During my walk today I came upon a small exhibition of cribs in the local village. In Malta and Gozo it is very traditional to build nativity cribs named ‘presepju’, quite often a whole village scene is built around it too, the structure can become quite large and is always interesting as features are used that shows life, and incorporates items of farming or domestic scenes from long ago set in local landscape. The traditional figurines that are made here, are called ‘pasturi’ they are hand-made out of unfired clay or wax.
I have been fascinated by some of these cribs here in Gozo, last winter I saw some beautiful and very artistic ones in a shop window. The clothing of the figurines quite elaborate, my favourite was one crib where the figurines were all dressed in medieval textiles and clothing design of that day. This time too among the cribs in this exhibition there was use of textile in the making of one of the cribs and the effect was rather nice, down to the minutest details of for example a slipper, made in miniature with fine gold thread and use of deep reds and greens. There is no doubt that a lot of loving and patient work goes into making these cribs and it is fine to see exhibitions of them all over the island around this time of the year. I took some photos to show some of the variety for your perusal.
In this crib all the figurines have been dressed in beautiful textile.
This Christ child is surrounded by traditional flowers made of metal wire, silk thread, beads, and or jewels. This work is done by hand and is called ‘ganutell’. I read that this beautiful art form was practised in monasteries. But it also mentions that the Maltese in the sixteenth century made use of the spiral gold and silver wire called canutiglia, and together with silk thread, glass beads, pearls, gems, and gold and silver wire would produce these beautiful flowers which are mostly kept under glass domes now – and here is one of them. One of my Gozitan friends has made me a flower bunch like that, she told me that it is very intricate work, and I believe her. For more information on Ganutell see this link: https://www.google.com.mt/search?q=ganutell+malta&sa=X&dcr=0&tbm=isch&tbo=u&source=univ&ved=0ahUKEwj8trq0v63YAhULbxQKHW10DQcQsAQILg&biw=1366&bih=622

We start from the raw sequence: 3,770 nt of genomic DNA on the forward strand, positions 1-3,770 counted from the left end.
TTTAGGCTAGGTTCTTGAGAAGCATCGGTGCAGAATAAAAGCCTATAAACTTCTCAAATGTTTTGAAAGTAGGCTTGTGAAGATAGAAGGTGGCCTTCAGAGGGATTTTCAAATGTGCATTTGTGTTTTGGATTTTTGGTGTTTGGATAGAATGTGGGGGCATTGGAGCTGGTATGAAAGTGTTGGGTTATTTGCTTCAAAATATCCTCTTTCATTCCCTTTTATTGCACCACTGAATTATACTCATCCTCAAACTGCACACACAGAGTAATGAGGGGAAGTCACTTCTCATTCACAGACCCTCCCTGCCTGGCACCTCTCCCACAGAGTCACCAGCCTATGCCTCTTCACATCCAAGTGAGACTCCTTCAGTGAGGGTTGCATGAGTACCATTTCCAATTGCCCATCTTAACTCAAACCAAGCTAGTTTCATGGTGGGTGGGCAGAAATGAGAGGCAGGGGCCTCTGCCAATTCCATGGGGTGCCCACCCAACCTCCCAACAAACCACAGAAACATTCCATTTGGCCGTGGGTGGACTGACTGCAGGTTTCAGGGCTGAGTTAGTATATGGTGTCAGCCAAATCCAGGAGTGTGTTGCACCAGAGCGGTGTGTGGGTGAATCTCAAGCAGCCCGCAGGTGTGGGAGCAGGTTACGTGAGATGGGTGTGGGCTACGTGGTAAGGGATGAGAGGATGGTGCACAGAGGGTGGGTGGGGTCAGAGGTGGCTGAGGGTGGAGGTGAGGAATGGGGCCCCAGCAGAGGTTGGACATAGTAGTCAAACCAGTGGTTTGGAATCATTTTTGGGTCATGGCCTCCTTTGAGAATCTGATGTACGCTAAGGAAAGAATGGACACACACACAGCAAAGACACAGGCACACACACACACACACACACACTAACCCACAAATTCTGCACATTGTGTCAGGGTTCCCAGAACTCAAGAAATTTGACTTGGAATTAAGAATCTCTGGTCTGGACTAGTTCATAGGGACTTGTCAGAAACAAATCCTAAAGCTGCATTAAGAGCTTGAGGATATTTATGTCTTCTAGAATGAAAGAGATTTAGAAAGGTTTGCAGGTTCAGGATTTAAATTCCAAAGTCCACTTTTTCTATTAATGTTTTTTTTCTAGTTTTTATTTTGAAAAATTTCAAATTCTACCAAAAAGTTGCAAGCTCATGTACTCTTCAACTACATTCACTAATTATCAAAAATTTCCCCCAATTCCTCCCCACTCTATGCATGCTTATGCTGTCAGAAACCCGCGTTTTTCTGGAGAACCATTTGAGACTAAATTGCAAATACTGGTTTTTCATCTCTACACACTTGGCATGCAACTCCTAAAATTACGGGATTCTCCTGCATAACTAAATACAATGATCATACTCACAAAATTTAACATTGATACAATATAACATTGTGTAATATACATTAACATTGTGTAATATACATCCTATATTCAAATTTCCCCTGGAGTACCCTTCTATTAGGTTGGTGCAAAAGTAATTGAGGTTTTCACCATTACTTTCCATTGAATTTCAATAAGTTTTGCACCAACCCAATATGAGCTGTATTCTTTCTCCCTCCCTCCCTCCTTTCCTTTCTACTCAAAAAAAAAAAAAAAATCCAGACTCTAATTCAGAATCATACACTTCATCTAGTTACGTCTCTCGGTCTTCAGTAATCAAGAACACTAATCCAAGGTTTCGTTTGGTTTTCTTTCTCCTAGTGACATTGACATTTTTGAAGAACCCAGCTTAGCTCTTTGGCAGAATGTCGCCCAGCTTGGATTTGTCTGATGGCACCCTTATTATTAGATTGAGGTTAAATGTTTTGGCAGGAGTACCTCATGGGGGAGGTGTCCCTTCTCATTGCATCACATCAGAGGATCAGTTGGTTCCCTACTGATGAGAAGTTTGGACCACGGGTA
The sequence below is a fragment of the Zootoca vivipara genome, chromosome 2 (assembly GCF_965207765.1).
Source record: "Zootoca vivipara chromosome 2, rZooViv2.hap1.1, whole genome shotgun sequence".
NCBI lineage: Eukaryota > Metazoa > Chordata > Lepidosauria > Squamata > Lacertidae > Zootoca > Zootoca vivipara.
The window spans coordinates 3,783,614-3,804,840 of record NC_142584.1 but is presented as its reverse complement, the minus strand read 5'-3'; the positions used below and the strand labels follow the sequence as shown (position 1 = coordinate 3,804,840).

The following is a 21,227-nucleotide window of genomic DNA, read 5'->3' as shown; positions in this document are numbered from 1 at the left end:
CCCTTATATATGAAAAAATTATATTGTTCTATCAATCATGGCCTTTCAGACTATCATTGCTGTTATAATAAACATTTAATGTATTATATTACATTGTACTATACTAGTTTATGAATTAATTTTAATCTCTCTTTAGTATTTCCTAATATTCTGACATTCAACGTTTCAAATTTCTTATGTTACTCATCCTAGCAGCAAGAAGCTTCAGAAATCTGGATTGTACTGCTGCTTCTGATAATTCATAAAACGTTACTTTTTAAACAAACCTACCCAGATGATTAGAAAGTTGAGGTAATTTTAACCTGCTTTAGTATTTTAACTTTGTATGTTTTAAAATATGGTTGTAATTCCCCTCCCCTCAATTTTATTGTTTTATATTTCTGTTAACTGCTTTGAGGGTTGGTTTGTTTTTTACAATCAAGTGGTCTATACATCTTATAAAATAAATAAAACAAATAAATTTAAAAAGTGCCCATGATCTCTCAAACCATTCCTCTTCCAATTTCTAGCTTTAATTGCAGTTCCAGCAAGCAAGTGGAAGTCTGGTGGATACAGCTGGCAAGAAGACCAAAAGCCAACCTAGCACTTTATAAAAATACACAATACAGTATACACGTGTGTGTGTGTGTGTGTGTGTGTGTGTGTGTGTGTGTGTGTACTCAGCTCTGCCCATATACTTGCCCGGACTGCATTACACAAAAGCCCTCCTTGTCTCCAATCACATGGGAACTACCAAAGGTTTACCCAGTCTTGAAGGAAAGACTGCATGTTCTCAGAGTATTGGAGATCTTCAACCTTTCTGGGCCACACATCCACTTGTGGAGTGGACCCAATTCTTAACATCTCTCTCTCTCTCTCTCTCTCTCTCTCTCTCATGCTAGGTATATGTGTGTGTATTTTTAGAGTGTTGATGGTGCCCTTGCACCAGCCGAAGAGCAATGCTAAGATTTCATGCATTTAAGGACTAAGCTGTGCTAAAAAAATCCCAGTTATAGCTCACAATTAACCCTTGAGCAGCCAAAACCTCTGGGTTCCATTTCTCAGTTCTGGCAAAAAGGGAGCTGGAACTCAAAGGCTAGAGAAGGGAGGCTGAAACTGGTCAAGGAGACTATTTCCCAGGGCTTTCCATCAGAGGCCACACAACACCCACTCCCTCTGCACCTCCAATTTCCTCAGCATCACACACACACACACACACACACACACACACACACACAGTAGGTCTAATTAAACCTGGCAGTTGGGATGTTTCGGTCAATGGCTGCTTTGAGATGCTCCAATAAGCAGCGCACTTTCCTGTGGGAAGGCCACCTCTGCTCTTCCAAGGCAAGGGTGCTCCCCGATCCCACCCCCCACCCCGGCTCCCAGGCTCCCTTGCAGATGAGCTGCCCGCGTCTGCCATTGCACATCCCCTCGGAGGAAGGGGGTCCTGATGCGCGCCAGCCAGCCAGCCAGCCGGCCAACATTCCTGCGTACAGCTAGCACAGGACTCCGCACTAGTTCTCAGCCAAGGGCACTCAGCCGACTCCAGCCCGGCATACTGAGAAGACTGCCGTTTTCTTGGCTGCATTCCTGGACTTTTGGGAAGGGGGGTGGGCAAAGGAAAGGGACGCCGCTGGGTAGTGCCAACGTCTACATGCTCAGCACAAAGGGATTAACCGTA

Another one of the Christmas traditions in Gozo is putting a crib in the window, it is an old custom, and I saw it a lot in Victoria last winter. Here is an example, made as part of the exhibition.
And these are then some of the ‘pasturi’ made in unfired clay, some of them painted.
More ‘pasturi’ but larger this time.
These is a collection of all the participant of this exhibition, I just wanted to include it in case anyone would like to know.
It was an unexpected and nice surprise to come across during my walk to fetch some milk today, things like this always teach me something more about Gozo and the Gozitans for which I am very glad and thankful.